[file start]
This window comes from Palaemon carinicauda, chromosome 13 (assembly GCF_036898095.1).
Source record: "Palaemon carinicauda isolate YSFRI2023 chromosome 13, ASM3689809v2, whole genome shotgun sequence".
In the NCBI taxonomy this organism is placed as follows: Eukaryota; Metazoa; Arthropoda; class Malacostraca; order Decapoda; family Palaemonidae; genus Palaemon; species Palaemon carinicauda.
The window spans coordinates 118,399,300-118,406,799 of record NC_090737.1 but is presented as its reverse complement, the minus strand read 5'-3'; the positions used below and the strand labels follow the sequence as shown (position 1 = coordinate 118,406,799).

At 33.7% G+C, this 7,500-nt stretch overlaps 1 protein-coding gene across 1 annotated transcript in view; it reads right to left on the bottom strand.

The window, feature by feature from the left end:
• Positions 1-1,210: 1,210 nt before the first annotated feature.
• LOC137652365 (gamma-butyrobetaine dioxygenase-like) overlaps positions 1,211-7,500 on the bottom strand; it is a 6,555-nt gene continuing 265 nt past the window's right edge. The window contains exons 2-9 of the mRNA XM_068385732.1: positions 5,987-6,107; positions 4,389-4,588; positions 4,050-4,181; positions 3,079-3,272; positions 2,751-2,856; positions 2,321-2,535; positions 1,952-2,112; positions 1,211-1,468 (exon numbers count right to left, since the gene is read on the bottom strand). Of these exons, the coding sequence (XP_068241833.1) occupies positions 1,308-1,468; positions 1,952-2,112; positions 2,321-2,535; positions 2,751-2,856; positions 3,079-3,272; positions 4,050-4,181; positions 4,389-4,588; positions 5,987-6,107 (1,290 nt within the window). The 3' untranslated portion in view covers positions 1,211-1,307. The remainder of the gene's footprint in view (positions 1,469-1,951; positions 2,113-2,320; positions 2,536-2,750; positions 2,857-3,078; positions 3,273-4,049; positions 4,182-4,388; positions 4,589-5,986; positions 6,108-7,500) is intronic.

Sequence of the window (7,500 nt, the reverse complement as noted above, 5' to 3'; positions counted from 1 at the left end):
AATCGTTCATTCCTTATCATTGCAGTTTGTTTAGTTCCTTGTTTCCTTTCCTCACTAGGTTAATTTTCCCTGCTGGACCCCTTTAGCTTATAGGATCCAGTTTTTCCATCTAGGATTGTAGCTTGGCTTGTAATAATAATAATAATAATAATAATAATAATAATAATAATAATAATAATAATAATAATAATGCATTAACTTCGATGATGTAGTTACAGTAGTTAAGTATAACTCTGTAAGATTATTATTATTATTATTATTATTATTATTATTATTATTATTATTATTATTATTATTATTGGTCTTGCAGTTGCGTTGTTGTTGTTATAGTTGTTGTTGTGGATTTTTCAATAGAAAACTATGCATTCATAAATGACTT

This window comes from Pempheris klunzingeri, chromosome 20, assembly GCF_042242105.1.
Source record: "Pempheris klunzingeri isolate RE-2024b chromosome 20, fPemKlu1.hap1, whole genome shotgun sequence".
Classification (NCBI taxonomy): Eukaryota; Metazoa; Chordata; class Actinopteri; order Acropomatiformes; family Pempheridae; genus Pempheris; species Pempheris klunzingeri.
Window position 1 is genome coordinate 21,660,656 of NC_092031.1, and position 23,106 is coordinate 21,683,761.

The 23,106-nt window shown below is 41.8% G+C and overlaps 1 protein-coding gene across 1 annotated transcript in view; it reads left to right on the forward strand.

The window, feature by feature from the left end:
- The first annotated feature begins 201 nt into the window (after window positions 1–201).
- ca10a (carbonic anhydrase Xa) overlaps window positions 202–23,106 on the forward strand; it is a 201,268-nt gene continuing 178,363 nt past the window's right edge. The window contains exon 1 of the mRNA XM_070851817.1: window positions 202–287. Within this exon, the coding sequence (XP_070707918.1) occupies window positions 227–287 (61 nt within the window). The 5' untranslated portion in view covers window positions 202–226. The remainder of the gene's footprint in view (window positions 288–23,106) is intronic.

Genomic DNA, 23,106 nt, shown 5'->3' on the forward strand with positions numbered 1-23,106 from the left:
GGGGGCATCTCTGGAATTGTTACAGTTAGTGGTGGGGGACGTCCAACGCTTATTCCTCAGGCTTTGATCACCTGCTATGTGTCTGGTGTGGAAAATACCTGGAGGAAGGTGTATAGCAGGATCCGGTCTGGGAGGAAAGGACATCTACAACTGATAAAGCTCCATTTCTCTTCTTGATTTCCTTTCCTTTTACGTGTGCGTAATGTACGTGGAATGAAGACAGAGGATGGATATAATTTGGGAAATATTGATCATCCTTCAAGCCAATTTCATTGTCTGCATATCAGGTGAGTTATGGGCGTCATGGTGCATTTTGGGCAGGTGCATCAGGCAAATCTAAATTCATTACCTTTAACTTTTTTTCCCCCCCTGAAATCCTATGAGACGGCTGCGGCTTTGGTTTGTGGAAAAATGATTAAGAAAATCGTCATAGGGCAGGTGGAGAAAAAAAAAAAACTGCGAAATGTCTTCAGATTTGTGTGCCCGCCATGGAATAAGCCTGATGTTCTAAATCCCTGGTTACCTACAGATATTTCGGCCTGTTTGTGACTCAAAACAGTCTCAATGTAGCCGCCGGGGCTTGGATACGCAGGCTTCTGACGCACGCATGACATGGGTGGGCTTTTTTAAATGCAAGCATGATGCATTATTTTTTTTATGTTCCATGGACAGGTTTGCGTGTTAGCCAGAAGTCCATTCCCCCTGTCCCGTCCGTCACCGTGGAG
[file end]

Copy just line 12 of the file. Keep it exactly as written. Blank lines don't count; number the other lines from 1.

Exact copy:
Source record: "Pempheris klunzingeri isolate RE-2024b chromosome 20, fPemKlu1.hap1, whole genome shotgun sequence".